--Obviously, knowledge of Telugu doesn't determine who's a great vocalist. But, the larger point that to be a great and authentic vocalist, one must know the lyrics one sings, must, really must, be taken to heart. Here, we have a good example to emulate from the world of opera. The standard opera repertoire includes operas in Italian, German, French, some Russian and so on. European tenors, sopranos and the like, from places like UK, Italy, Russia, Germany etc. tend to be multilingual. American singers on the other hand tend to be more monolingual. Most of the major opera-houses in the west therefore have language or even dialect coaches who specialize in the different languages to teach the lyrics to their singers, and ensure they render it correctly on stage. Our singers do have a burden to take learning the lyrics correctly. They must take this burden seriously. Sadly, only some do. Our repertoire is in Sanskrit, Telugu, Tamil, Kannada etc. Historically speaking, a hundred years ago, musicians used to simply pick up their non-native languages as part of their "field experience", as they developed their art. Today, due to a more anglicized, westward-looking culture, such assimilation cannot be presumed. So, singers, and even other performers, must make a conscious effort to get sufficient command of the lyrics they perform. I have known native Telugu speakers not having a sufficient hold over Telugu lyrics, Tamil speakers without a hold over Tamil lyrics like Appar pathigams or Alwar pasurams and so on. So, everybody must learn the lyrics of their repertoire really well to authentically render them. One of the purposes of this Lyrical Tyagaraja work, and this site, is to help with that.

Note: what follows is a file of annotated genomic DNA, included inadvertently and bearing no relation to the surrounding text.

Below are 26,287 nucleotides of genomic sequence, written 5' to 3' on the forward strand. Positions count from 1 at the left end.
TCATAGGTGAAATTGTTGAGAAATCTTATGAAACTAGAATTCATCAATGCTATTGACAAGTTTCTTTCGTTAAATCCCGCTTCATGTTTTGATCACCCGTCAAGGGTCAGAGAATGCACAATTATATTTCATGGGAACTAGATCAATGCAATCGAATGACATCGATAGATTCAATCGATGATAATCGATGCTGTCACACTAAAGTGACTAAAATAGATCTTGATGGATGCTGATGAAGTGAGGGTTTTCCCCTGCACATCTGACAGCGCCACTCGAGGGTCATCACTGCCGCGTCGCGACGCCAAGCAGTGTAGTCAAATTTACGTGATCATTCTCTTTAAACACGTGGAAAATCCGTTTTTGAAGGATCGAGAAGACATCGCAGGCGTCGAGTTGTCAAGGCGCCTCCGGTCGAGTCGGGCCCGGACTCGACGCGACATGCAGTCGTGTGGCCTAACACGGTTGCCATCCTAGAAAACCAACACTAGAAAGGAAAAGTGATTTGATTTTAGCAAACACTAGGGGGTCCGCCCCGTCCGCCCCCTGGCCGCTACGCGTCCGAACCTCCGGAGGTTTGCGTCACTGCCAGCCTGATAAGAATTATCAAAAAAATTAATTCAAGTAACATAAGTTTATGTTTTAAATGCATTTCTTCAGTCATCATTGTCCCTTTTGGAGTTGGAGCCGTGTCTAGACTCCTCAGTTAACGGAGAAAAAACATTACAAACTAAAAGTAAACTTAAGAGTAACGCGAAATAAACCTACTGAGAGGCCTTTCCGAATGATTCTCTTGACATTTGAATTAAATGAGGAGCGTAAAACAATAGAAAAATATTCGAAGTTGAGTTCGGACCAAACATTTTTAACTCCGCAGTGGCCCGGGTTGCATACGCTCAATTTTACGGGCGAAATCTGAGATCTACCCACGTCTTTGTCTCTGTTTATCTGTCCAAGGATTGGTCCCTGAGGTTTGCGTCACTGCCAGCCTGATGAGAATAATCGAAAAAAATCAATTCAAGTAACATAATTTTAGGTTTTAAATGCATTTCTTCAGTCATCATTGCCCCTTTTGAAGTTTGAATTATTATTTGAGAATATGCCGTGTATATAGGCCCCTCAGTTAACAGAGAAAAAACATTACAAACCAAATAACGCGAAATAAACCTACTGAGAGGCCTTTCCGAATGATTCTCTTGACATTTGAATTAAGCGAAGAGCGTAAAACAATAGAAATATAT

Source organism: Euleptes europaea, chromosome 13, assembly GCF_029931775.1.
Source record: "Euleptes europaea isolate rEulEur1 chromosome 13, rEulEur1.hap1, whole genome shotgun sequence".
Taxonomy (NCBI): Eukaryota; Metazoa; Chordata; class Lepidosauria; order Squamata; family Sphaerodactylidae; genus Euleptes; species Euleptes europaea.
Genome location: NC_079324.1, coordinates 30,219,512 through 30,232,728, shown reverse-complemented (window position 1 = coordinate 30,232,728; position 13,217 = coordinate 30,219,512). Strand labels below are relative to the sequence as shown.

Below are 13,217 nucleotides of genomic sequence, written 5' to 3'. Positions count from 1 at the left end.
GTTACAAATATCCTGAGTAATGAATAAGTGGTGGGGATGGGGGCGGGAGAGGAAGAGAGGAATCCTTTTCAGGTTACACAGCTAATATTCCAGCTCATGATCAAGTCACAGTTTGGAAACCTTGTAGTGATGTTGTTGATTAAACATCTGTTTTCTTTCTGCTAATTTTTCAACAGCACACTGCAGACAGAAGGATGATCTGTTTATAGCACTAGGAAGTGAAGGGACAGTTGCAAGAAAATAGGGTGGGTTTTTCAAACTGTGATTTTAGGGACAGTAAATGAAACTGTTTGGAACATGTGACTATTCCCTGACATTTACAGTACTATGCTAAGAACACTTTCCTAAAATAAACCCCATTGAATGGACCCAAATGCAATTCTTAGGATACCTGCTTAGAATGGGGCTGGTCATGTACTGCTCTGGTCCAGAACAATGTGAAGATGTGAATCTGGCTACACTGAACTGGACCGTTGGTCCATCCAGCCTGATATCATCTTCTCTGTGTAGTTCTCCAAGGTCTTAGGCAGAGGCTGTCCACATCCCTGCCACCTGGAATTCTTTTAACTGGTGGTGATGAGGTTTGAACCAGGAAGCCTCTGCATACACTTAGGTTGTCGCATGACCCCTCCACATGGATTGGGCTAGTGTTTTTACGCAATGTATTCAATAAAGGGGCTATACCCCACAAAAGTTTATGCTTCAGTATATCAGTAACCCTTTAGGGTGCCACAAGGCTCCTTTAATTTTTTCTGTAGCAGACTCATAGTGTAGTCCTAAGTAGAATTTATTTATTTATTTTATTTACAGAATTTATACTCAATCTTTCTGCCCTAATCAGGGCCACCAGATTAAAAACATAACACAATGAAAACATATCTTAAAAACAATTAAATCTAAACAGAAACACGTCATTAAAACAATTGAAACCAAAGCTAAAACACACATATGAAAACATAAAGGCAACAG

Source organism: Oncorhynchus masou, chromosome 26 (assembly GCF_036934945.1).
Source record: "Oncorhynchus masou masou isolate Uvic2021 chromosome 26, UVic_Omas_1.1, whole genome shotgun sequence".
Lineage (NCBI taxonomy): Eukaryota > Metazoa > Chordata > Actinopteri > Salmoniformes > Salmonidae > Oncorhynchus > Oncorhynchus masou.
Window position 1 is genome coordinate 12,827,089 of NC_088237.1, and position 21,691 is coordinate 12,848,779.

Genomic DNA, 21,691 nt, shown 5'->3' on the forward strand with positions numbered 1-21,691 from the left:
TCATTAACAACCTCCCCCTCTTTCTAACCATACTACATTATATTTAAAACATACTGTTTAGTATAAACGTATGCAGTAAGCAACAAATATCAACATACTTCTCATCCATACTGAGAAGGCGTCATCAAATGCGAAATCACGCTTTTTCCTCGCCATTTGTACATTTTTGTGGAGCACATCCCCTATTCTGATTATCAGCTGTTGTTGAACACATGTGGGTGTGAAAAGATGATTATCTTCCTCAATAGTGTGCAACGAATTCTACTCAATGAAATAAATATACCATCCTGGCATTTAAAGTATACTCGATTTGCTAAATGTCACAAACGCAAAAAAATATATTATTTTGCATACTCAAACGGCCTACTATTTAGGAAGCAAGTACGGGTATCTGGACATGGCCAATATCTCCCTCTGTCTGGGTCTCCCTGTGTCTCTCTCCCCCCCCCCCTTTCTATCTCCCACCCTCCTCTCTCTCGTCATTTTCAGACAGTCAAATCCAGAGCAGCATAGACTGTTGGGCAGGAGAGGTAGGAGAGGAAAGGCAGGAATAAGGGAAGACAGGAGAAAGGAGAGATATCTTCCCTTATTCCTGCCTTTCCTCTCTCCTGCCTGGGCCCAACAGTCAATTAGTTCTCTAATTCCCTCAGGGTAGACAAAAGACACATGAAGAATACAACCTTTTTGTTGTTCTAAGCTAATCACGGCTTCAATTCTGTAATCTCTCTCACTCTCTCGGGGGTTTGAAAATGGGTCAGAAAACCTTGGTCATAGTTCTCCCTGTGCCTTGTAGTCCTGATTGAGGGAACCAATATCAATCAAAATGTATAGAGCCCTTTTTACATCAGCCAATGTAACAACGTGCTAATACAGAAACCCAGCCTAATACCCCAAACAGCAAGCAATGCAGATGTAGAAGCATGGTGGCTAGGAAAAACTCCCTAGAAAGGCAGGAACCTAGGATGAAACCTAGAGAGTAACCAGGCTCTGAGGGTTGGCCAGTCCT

--That said, I'm sure M. Balamuralikrishna and a host of great male and female singers speak Telugu as their primary language. And most of the older masters who did not speak Telugu as their primary language, were sufficiently fluent in Telugu to master the songs. I also have come across glaring examples of old and recent masters butchering even basic Telugu/Sanskrit/Kannada/Tamil lyrics because of learning songs by rote - even on studio recordings and not just concert or concert tapes.

    ReplyDelete
  17. @v.v.janardhana rao - 2/3

    "Thygaraja songs are relates to Rayalaseema language which is a part from Andhra Pradesh. Unless we know the Rayalaseema language, we may not understand the complete meaning of lyrics."